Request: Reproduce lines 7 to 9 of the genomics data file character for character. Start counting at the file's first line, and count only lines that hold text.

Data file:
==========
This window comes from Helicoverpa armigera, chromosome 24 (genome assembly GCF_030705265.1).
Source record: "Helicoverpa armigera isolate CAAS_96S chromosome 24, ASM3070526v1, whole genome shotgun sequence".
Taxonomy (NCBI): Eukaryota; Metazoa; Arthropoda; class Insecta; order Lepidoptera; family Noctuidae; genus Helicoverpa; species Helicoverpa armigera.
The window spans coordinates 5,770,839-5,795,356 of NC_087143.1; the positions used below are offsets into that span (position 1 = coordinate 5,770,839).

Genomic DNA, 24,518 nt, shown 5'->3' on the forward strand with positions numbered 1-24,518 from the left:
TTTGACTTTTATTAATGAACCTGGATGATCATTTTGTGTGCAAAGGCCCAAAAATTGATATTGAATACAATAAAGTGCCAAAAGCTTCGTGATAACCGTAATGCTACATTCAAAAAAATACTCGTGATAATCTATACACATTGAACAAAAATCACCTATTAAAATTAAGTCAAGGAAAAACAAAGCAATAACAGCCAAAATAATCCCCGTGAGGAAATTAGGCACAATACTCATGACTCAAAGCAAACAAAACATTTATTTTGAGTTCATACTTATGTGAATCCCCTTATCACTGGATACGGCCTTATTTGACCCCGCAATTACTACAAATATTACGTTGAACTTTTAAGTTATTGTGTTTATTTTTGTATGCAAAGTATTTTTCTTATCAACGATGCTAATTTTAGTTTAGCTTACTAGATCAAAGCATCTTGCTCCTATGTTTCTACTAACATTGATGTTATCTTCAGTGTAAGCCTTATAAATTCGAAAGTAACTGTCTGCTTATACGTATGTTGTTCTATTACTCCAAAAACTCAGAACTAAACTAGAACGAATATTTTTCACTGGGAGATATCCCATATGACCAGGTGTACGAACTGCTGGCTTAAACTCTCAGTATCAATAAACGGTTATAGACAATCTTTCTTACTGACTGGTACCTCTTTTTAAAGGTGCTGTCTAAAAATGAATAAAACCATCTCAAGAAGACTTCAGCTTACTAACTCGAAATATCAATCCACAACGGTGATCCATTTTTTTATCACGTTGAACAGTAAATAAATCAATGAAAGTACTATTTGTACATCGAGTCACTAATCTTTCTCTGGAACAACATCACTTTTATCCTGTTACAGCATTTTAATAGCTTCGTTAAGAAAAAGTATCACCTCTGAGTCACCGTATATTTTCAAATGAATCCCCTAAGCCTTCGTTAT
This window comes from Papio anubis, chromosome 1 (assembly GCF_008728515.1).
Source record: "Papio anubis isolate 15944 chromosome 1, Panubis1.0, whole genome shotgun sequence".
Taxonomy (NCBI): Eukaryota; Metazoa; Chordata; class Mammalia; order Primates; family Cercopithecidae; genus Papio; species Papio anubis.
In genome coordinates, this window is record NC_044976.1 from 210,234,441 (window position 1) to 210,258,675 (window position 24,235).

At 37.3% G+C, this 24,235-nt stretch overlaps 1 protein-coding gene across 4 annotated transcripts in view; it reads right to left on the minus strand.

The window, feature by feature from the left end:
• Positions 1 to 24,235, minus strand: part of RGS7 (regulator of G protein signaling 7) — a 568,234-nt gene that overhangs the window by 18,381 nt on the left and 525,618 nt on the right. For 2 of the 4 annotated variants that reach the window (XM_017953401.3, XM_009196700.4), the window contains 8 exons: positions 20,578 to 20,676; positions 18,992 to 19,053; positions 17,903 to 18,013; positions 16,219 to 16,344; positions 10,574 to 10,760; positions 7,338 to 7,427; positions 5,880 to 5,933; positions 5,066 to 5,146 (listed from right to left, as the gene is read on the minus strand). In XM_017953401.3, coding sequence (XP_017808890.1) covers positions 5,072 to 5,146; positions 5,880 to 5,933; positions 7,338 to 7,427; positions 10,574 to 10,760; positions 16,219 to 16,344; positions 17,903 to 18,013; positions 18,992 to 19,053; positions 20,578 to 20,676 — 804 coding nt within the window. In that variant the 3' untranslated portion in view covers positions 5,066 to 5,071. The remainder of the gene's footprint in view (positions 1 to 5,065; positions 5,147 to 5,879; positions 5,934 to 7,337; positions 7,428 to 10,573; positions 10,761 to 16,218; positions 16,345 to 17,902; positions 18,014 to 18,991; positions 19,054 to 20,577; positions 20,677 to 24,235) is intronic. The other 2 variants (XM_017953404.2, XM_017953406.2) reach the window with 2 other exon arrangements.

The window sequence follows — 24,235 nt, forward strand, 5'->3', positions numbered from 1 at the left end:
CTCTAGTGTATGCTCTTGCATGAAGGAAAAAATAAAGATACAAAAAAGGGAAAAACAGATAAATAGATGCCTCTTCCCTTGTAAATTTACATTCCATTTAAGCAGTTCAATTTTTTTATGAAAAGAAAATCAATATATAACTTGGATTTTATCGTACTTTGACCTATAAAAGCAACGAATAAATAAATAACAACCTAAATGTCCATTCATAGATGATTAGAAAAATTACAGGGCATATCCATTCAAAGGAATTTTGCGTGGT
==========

This window comes from Papio anubis, chromosome 1 (assembly GCF_008728515.1).
Source record: "Papio anubis isolate 15944 chromosome 1, Panubis1.0, whole genome shotgun sequence".
Taxonomy (NCBI): Eukaryota; Metazoa; Chordata; class Mammalia; order Primates; family Cercopithecidae; genus Papio; species Papio anubis.